Typical earth arrangement in a loc

RAILWAY EARTHING EQUIPOTENTIAL BONDING & LIGHTENING PROTECTION

Earthing

EARTH ELECTRODES,Earthing,Requirements,Typical Bonding Arrangements,Typical Bonding Arrangements,Equipotentail Bonding,RT/E/C/11600 Part J,Lightning Protection,Equipotential Bonding

RAILWAY EARTHING EQUIPOTENTIAL BONDING & LIGHTENING PROTECTION

Earthing

RT/E/C/11210 App 2J10 says that all metal work in a relay room must be earthed unless it is double insulated. Other metal works also need to be earthed if under fault conditions they come in contact with high voltages. Equipment required to be earthed are:

 

In addition to this all electronic equipment needs to be earthed to protect against interference. This earth is known as a fast transient earth (FTE). There has to be only one earth at any given location so all such earth points have to be bonded together.

If any earthed signaling equipment , loc box , or other equipment is present within touching distance of other metal works then it may be required to be bonded together to avoid the possibility of a potential difference between the items.

 

EARTH ELECTRODES

EARTH ELECTRODES

 

Requirements

Requirements

 

Typical Bonding Arrangements

Typical Bonding Arrangements

 

 

Typical earth arrangement in a loc

Typical earth arrangement in a loc

 

Equipotentail Bonding

Purpose is to protect against indirect contact with exposed conductive parts and extraneous conductive parts made live by an electric fault.

Earthed equipotential bonding within apparatus housings is associated with signalling power supply system.

Equipotentail bonding of extraneous conductive parts that are not within apparatus housings is associated with external electrical systems such as traction supply.

As a direct requirement all location cases within 2.0m of each other, one of which is earthed, are required to be bonded together to avoid the possibility of a potential difference between 2 metal works causing a flow of current when any person accidentally comes into contact with both cases simultaneously.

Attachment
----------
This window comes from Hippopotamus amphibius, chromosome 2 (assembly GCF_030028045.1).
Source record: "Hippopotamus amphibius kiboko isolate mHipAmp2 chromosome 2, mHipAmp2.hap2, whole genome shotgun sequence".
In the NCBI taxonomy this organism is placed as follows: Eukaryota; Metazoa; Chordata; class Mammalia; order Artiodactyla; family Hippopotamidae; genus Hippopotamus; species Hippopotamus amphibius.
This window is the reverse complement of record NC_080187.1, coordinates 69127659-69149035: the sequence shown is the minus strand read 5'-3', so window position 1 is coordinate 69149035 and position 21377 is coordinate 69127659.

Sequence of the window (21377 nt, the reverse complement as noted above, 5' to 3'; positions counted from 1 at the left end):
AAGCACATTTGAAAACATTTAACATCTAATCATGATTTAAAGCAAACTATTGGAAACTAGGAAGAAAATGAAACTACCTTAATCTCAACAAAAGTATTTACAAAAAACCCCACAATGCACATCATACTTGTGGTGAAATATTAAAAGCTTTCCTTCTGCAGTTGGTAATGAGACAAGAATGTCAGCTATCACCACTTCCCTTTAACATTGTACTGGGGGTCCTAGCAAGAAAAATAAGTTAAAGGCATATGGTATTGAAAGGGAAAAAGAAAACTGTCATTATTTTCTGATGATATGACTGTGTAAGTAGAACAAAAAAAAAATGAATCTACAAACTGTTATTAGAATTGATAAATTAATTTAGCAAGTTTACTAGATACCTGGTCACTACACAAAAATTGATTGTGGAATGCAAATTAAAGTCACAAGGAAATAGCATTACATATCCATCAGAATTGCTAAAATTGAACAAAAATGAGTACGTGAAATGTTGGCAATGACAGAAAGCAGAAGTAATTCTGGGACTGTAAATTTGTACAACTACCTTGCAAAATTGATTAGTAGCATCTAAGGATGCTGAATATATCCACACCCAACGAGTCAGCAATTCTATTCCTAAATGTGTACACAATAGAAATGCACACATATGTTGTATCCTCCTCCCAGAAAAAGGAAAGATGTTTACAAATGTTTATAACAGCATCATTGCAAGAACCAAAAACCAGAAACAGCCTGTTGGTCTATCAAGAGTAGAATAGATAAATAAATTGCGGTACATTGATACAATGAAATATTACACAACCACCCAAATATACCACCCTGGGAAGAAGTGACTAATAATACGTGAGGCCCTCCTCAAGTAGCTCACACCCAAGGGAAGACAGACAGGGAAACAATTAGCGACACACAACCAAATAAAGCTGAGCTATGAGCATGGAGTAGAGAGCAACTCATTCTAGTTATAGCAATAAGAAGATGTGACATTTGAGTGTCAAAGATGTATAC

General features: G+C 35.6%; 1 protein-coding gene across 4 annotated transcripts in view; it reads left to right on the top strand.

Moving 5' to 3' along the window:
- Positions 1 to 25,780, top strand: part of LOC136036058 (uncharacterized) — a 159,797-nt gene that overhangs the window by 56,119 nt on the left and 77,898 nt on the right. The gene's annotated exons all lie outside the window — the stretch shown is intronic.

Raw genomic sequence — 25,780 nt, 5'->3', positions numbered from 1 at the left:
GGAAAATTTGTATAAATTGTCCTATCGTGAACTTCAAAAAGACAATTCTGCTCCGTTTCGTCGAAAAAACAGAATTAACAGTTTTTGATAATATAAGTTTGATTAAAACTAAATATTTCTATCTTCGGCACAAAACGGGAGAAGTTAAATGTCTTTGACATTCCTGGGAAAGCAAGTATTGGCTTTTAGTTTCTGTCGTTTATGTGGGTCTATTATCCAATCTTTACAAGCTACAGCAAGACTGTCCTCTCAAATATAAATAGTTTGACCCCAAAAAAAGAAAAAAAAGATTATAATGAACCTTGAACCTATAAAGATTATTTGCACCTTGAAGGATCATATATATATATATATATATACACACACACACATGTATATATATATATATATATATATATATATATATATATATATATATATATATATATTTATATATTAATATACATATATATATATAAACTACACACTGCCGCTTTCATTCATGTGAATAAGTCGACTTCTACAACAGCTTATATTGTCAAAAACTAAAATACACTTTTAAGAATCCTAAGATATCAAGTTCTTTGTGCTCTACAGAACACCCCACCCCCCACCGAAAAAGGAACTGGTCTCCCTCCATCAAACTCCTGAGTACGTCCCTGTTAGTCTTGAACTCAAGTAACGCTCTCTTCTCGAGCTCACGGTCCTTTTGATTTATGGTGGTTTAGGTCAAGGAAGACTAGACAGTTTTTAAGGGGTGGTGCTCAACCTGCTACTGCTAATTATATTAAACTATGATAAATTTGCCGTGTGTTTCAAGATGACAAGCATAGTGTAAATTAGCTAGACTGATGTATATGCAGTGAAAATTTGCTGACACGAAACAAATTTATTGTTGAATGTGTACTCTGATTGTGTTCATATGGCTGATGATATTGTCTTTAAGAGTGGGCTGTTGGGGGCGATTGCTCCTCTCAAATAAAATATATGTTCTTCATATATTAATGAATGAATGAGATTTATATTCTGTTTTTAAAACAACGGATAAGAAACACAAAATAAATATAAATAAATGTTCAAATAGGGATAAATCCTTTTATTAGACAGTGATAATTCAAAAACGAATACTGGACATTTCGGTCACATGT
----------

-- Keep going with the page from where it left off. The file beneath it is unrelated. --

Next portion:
RT/E/C/11600 Part J

SAFETY BONDING

 

Equipotential Bonding

Where earthing systems are provided, a single main earth terminal or a busbar should be provided at each location to which the equipotential bonding should be connected.

Earthing and equipotential bonding conductors should be shown on the circuit diagrams and should be so designed that they can be tested for effectiveness (like by provision of disconnection links).

In AC electrified areas equipotential bonding to the traction return system should be used to protect against traction faults. All line side metal works should therefore be bonded to the traction return system instead of the true earth.

In DC electrified areas , metal works should not be bonded to the traction return system nor should the traction return be bonded to any earth system as it may provide a alternate return path. Damage to structures may also occur due to these stray currents.

 

Lightning Protection

What is a lightning strike? – A stroke of a lightning flash attaching to an equipment.

Lightning protection system – Whole system of conductors used to protect an equipment from the effects of lightning.

What to do for protection ? – Provide a direct and low resistance path to the earth for the lightning currents. Concept of FTE with R=10 ohms or less.

Surge arrestors – discharges the surge voltages due to lightning strike. Should not be connected to earth unless the equipment has been specifically designed to resist multiple earth faults.

 

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